- Anderson Cooper and Jodie Foster: The Glass Closet and Gay Visibility in the Media
Anderson Cooper has routinely graced the list of Out Magazine’s top 50 most powerful celebrities, appearing, perhaps most memorably, in 2008 next to Jodie Foster. But the pictures were pasted onto Popsicle sticks, held on to by an anonymous man and woman in suits, a clear reminder that these two celebrities were indeed firmly hiding in the glass closet.1 By glass closet, Out Magazine and others mean the person whom “everyone” knows is gay, but never acknowledges her or his sexuality, despite ample evidence to suggest that this person is indeed living an openly gay life.
Cooper and Foster shared not only a cover and a glass closet, but also the obligation to make a difference in the tale of gay visibility and celebrity. In the entertainment world, far too few people have ever admitted to any kind of gay life, and in the world of news, there are just a handful of openly gay individuals, with Cooper being the first primetime national news anchor (though on cable) to actually come out. I tackle Cooper here in this Foster Forum because his coming out story both mirrors and departs from Foster. His coming out can be classified as a “nonevent.” Cooper came out, but the headlines in mainstream news were about visibility, not about Cooper-the-celebrity.
At first glance, the two shared much in common from within the glass closet. They professed a demand for privacy; justified staying in this glass closet as good for their work; and note that they are not hiding anything from anyone who should know. But here is the departure. Cooper came out loud and proud—and [End Page 193] decisively. And as a result, with questions answered, a constructive conversation about visibility could begin.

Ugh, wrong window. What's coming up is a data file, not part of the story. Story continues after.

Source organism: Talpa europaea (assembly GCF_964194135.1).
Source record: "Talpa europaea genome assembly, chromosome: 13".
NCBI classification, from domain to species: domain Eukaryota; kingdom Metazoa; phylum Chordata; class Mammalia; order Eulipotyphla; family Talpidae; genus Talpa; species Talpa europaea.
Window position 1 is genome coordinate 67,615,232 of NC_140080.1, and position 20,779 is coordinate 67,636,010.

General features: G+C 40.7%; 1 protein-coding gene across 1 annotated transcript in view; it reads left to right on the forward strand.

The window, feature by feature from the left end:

In June 2012, Entertainment Weekly featured a cover story about the “New Art of Coming Out,” where celebrity announcements were, according to the magazine, treated as “such matter-of-fact understatement” compared to Ellen’s of 15 years ago.2 Blogger Andrew Sullivan invited Cooper to comment on the sentiment more generally, giving the news anchor the opening to come out. Sullivan couched the importance of the question posed to Cooper, writing, that visibility mattered because it “is one of the core means for our equality.”3 Cooper, after twenty years in the public eye, finally announced: “The fact is, I’m gay, always have been, always will be, and I couldn’t be any more happy, comfortable with myself, and proud.”4
Foster’s glass closet was more subdued, but there were ample clues: no father for her children; the occasional paparazzi photo of another woman with her children; the choice for dark drama over romantic comedy; no mention of a man in her life; rumors at Yale.5 She made a rare and public reference to thank her “beautiful Cydney [Bernard]” at the 16th annual Women in Entertainment Breakfast in 2007, without ever offering any additional comment. This, of course, prompted some to affirmatively declare she is a lesbian (see the Daily Mail ’s “Jodie Foster comes out with emotional tribute to girlfriend of fourteen years”).6
Both Foster and Cooper ducked questions about their sexuality, asking for respect for their privacy, a privilege rarely granted when other heterosexual celebrities hope to have their romances kept from the newsstands. Foster wrote a sharply worded essay about the subject in 2012, noting, “a salary for a given on-screen performance does not include the right to invade anyone’s privacy.”7 And Cooper, in his coming out email to Sullivan, explained, “Even though my job puts me in the public eye, I have tried to maintain some level of privacy in my life.”8
Both Foster and Cooper could make the justification that staying in the closet was actually helpful for their careers. Foster did not do so directly, but fellow celebrities suggested she was playing the celebrity game quite astutely. When asked to comment on the Golden Globes speech, Jessica Chastain, of Zero Dark Thirty, explained: “The actors who I respect are the ones who try hard to...